Project number: DFG, RA 569/16-1
Project leader: Dr. Armin Raabe
Investigators: Dr. Manuela Barth, Michael Wilsdorf
The main objective of the project was the enhancement of a method for simultaneously determining three-dimensional distributions of temperature and flow properties in a predefined air volume.
The speed of sound in air mainly depends on temperature and flow properties along the propagation path of acoustic signals. Thus, measuring the travel-time between a sound source and a receiver whose positions are known exactly one can deduce averages of these meteorological quantities along the propagation path. Using tomographic techniques, spatially averaged distributions of temperature and flow can be calculated from a combined treatment of single-line measurements along different paths through the investigation area.
Within the framework of this project, a measurement system for two-dimensional applications was improved and tested in such a way that it is now possible to investigate a special volume with up to 16 sound sources and 16 receivers. It was shown that the system is capable of detecting three-dimensional flow and temperature distributions and their evolution in time simultaneously.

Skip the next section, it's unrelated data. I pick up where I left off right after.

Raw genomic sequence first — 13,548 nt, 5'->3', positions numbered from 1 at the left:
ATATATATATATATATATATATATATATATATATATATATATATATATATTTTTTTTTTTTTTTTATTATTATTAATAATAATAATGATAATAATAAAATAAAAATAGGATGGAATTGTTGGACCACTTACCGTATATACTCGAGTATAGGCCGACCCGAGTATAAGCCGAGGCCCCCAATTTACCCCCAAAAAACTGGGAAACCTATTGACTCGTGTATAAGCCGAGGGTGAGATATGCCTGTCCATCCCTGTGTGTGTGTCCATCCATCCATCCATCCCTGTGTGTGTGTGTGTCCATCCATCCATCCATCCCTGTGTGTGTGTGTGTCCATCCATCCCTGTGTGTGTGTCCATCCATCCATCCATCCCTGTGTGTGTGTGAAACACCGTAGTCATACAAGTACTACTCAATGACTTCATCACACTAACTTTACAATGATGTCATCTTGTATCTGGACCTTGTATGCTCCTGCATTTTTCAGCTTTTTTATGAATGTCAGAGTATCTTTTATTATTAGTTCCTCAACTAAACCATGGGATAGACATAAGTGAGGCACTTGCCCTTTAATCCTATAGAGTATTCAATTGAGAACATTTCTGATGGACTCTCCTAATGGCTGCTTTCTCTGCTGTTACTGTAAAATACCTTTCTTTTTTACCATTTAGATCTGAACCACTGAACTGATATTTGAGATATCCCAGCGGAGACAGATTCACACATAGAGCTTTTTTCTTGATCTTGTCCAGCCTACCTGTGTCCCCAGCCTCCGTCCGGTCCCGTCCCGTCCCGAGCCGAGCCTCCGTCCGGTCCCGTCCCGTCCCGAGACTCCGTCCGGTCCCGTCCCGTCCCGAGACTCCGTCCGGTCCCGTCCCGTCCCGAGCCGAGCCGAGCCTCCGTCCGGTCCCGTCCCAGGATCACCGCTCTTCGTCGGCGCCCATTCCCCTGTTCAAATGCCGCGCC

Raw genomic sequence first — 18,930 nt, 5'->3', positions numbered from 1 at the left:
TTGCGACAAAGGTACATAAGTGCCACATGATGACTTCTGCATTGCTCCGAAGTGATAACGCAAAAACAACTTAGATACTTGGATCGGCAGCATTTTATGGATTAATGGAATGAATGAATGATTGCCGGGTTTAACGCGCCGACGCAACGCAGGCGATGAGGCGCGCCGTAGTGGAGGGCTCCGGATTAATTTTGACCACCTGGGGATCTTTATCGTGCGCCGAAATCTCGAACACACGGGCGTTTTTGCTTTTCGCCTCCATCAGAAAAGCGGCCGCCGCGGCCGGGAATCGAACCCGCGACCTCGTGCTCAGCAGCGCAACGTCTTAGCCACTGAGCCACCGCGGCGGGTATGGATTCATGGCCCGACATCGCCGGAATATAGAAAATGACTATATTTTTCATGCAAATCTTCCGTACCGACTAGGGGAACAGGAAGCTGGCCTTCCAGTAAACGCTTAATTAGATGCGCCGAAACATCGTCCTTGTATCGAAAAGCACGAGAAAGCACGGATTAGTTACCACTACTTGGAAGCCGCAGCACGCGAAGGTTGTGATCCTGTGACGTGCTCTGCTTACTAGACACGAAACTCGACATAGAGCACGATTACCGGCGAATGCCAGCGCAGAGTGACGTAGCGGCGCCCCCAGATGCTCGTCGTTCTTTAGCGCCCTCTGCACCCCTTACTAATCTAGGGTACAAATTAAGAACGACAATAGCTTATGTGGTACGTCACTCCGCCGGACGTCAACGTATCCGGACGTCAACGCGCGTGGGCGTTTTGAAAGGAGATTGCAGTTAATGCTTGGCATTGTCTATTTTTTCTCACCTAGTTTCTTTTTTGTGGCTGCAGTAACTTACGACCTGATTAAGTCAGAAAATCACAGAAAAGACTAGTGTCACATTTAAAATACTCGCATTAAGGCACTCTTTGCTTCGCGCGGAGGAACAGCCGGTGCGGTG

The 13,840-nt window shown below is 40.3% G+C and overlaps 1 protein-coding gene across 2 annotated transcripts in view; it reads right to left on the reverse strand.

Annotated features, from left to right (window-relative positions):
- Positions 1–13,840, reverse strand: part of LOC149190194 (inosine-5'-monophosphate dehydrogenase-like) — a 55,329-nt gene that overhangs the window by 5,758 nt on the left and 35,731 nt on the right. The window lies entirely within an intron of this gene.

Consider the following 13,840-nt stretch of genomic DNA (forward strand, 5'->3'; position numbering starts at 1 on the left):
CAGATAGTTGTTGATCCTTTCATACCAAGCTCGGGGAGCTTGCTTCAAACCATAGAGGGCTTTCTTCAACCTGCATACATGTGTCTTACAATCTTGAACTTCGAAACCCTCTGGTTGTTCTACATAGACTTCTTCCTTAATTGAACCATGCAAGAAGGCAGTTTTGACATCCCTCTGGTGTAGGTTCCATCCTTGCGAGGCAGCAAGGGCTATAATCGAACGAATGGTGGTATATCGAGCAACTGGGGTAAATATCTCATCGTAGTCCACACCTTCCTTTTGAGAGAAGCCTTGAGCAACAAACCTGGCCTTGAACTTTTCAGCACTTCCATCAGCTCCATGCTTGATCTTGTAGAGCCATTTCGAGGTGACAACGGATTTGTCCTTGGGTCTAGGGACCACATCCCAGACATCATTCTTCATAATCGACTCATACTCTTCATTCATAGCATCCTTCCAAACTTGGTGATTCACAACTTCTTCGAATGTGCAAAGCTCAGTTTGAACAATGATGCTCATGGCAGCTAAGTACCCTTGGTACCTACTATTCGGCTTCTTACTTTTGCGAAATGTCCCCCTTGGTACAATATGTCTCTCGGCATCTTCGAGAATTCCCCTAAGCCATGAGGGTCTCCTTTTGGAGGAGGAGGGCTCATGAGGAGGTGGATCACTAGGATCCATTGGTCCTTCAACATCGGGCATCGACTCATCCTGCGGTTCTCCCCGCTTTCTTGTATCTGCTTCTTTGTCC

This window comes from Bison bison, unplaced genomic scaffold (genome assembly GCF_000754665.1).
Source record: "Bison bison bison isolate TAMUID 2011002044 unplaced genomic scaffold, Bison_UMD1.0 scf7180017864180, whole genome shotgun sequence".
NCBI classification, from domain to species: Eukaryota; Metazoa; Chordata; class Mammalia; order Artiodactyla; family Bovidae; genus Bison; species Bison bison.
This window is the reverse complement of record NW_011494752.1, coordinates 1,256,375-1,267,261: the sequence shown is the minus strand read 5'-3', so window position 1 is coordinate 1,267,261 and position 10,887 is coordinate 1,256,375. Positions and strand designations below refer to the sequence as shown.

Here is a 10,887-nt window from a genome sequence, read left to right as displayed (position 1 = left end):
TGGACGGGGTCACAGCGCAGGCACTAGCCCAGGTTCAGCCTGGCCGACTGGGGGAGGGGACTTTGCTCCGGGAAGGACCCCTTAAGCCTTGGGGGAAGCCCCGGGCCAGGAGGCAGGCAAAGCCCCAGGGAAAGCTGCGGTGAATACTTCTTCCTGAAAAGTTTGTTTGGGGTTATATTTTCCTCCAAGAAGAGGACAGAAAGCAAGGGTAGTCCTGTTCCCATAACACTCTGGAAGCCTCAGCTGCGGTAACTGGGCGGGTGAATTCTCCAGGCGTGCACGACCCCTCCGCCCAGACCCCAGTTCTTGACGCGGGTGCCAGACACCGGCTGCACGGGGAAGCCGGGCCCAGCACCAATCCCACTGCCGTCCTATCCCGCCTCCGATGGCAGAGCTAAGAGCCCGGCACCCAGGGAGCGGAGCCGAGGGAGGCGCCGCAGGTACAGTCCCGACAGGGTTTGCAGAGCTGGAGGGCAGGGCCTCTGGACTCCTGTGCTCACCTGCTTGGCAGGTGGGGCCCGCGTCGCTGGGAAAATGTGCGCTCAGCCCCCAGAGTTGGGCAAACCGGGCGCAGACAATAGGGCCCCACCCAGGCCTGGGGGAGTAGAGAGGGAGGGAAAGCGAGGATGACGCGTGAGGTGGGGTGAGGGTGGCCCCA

Concerning hardware adaption for three-dimensional measurements, special loudspeakers were designed and constructed which ensure a homogeneous three-dimensional sound emission into one half-space. Furthermore, algorithms for calculating three-dimensional distributions of temperature and flow fields were developed and implemented into the measurement system. In order to investigate the reconstruction accuracy sensitivity studies with simulated fields were carried out. It was shown that a good agreement between simulated and reconstructed distributions could be achieved.
Afterwards, the system was tested under different conditions within a laboratory (no wind) and within the low-speed wind tunnel of the Technische Universität Dresden (Germany). During calm conditions a thermal layering within the measurement volume was observed which corresponds to measurements with additional temperature sensors. As expected, such thermal layering could not be observed during wind tunnel experiments.
For an undisturbed air flow within the wind tunnel, tomographically reconstructed flow properties agree very well with preset flow properties. Besides homogeneous flow investigations, further measurements were done with different obstacles within the air flow to generate flow inhomogeneities. For comparison, flow was measured at several distinct points using a hot-wire probe and it was visualized using fog. Also in this case there was a good agreement between acoustically gained data and alternative methods.
Hence, it was shown that the enhanced tomographic system is suited to remotely detect spatial (three-dimensional) distributions of temperature and flow properties within a measurement volume simultaneously.
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